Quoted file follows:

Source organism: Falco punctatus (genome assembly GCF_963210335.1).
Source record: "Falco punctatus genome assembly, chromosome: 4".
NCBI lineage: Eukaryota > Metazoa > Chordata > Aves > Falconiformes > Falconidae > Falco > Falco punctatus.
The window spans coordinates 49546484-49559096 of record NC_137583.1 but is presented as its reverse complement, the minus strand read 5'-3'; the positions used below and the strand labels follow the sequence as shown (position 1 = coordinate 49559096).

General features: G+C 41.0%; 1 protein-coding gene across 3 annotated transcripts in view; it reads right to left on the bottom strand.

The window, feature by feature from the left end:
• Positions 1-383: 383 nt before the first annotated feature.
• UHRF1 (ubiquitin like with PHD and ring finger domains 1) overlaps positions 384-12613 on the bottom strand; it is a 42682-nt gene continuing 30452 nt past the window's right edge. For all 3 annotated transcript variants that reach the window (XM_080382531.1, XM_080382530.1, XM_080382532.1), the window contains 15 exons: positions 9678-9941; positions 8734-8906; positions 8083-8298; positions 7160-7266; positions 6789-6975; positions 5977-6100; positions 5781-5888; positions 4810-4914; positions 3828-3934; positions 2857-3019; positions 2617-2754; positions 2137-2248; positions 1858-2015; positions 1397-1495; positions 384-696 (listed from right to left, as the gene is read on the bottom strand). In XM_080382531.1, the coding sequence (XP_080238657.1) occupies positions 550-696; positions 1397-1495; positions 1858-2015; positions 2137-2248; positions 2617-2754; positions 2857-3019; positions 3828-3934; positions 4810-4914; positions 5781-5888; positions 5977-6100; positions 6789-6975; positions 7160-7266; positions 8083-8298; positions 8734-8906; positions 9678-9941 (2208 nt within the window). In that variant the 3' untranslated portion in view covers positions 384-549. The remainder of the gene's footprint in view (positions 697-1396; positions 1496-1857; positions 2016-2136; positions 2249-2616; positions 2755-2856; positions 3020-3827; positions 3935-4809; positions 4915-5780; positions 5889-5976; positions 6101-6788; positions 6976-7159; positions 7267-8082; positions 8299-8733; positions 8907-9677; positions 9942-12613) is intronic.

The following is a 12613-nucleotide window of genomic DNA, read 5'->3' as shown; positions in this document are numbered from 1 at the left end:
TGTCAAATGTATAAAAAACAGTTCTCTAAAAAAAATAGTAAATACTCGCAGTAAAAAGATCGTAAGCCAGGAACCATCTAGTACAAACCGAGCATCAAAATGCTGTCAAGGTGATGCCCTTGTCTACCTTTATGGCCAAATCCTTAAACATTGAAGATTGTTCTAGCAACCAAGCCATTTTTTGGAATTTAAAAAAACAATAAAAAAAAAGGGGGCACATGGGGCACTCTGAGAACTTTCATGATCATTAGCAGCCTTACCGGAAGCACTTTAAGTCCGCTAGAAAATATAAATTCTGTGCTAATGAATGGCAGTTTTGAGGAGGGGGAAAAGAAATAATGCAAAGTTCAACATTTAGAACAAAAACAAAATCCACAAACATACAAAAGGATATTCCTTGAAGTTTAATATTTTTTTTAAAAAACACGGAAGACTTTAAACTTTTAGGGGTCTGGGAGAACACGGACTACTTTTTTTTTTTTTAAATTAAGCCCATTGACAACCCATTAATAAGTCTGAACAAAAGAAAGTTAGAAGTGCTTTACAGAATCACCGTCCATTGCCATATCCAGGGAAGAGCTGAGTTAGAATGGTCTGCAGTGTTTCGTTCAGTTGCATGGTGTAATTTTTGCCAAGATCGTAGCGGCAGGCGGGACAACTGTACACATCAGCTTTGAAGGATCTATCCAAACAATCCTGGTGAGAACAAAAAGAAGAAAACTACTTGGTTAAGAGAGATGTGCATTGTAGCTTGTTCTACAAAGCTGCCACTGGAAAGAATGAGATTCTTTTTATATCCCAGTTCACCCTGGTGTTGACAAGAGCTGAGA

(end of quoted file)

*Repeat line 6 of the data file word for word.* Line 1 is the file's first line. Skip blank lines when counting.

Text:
The window, feature by feature from the left end: